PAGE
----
By: Abdul Ghafoor
As many Swedish mothers, guardians, activists and will wishers of Afghan asylum seekers in Sweden. I am also concerned about the return of 48 Afghan asylum seekers back to Afghanistan planned on Monday 19th of November this month, and wanted to share the reasons of my/our concern about the dangers returning these young vulnerable boys back to Afghanistan.
My name is Abdul Ghafoor and I am currently running a charity organization by the name of Afghanistan Migrants Advice & Support Organization (AMASO). For the last 5 years, I have met hundreds of those forcibly deported back to Afghanistan and have been monitoring their situation as long as possible over the last several years. What I have found based on my experience is not what your government or people have heard or known about often.
Ms Fritzon, I know you have been provided with information about the security situation in Afghanistan and often advised that it is safe to return Afghan asylum seekers back to the country. It is sad to let you know that the reality on the ground is totally different from what you have been told. The reality is that Afghan government has failed to provide security to the millions of people who are inside the country, and therefore there is no guarantee they can assure the safety of hundreds of others who are facing deportation to the country. It is also a fact that the government has been losing ground to Taliban and ISIS every passing day. According to a recent report by the Special Inspector General for Afghan Reconstruction (SIGAR)
“the Afghan government currently controls or influences only 55.5% of the country’s districts, marking the lowest level recorded since SIGAR began tracking district control in November 2015.”
The recent example of a deteriorating security situation was Taliban’s attack on two of the safest districts of Ghazni province, Jaghori and Malistan. The two provinces are Hazara populated areas and have been safe from Taliban attacks since the fall of Taliban regime in 2001. According to the information i have been receiving from activists in Sweden, 10 out of 48 people set deport to Afghanistan comes from the province mentioned province.
Kabul, the capital of Afghanistan, often proposed as an alternative by the European states on the other hand has no signs of a safe city, or a city where one can live in peace. With the recent number of deadly attacks in the Capital it is unrealistic to propose Kabul as a safe haven for return. Educational center, sport club, and Mosques have several times been attacked in 2018 only and created fear among all the residents of Kabul, especially the Western part of Kabul, a Hazara populated area once safe from the attacks is now the prime target of these attack, mostly claimed by ISIS.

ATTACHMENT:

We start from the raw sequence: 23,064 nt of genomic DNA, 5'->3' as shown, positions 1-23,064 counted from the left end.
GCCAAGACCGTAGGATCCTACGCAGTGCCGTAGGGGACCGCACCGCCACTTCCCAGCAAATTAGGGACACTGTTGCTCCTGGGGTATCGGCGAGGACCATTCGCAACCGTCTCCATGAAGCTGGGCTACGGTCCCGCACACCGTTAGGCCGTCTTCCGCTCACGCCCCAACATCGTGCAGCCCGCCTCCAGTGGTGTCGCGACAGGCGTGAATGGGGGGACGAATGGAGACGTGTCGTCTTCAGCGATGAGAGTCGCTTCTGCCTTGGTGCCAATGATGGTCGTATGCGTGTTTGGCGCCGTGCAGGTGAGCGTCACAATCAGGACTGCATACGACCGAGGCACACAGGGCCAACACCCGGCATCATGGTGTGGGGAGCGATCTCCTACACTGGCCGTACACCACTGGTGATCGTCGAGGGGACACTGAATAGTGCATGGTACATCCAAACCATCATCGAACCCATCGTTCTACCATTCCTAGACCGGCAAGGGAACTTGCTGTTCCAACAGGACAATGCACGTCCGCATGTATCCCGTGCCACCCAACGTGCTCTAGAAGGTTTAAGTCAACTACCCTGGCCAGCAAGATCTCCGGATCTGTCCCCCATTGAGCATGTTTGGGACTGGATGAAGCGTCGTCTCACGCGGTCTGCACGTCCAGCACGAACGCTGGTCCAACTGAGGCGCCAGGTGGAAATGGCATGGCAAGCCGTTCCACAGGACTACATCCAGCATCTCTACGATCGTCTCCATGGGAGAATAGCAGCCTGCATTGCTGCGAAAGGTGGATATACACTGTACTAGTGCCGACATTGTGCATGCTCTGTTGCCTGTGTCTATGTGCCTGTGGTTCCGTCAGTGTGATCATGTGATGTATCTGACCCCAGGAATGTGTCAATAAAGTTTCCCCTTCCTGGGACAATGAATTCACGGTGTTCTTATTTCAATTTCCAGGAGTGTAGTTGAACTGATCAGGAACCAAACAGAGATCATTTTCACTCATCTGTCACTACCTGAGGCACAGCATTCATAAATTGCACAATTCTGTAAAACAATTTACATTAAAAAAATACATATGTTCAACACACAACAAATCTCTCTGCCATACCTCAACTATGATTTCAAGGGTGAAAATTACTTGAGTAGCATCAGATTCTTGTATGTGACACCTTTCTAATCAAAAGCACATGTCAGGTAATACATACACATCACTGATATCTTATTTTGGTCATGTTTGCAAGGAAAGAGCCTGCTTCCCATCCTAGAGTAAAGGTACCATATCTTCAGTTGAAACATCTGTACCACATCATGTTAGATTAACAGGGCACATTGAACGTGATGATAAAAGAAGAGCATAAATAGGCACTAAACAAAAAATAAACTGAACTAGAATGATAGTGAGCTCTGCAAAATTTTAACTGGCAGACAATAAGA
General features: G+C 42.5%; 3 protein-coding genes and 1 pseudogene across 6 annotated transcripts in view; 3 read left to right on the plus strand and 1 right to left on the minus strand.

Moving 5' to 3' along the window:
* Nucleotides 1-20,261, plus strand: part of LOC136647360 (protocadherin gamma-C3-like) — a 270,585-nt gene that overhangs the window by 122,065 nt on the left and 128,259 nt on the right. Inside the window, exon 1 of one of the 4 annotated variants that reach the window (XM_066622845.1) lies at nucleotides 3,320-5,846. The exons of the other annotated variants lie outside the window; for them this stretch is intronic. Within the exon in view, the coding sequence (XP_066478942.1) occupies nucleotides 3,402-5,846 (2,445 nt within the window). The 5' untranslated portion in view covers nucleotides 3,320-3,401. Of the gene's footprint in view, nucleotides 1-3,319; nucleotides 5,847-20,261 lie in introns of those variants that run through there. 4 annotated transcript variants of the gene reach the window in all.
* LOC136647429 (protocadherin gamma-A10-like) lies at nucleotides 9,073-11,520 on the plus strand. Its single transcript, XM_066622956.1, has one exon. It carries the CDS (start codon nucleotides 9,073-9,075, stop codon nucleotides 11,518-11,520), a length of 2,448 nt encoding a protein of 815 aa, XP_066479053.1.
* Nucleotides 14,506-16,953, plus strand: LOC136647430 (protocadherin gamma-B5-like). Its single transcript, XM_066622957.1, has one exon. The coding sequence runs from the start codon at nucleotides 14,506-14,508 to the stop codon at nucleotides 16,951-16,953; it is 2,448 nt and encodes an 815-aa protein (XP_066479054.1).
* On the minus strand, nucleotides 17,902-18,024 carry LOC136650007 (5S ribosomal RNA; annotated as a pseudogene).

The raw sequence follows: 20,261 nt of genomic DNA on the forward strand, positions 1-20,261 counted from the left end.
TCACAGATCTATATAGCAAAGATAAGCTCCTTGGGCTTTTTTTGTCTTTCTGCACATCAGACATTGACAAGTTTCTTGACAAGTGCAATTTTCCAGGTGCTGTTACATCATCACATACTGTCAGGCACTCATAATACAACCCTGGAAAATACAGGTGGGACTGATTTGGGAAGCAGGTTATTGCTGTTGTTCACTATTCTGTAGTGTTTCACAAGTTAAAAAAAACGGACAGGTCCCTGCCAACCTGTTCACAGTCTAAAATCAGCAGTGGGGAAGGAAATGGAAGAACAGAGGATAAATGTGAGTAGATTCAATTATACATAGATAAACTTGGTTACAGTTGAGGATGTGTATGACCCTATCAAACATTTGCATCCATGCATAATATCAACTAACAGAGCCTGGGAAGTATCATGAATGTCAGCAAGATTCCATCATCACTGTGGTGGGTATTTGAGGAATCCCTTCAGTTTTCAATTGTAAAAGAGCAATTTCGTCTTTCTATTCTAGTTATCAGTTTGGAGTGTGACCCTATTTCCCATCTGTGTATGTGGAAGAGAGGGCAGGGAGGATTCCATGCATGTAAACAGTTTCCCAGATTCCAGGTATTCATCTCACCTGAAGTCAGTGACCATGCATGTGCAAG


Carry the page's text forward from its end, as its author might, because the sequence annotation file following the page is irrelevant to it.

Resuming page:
The level of fear among Afghan people today is higher than anytime before. For returnees, it is a whole new challenge and risk they have to face and battle with once deported. The fear of being victim of one of the many blasts taking place in the country, non-availability of social and economic network and a failed state lead by incapable president. As much as returnees want to accept the fact and try to re-integrate, the situation in the country is as such that they don’t see any chance of survival.
Therefore, the only option they have is to re-migrate, go through the same dangerous journey again and find somewhere safer. For those who are unlucky and do not have the resources to make a new journey and survive, they end up being addicted to drugs, joining the militant groups and at times giving up on life. I am currently in contact with dozens of those who were once deported but are now either in Iran, Turkey or one of the European countries.
Dear Heléne Fritzon, the experience i have had working with Swedish people, activists and media. I have seen sympathy and respect for humanity, i have seen rule of law and helping those in need. Afghans are the most marginalized group of refugees in the globe, they have a government that has failed to protect them. They have a leadership that has failed to be their voice and talk about their rights. It is time your government accept the fact and realities in the ground and stop returning Afghan asylum seekers back to danger, or history will remember your country’s betrayal to a group of young people who were in search of nothing more, but safety and protection.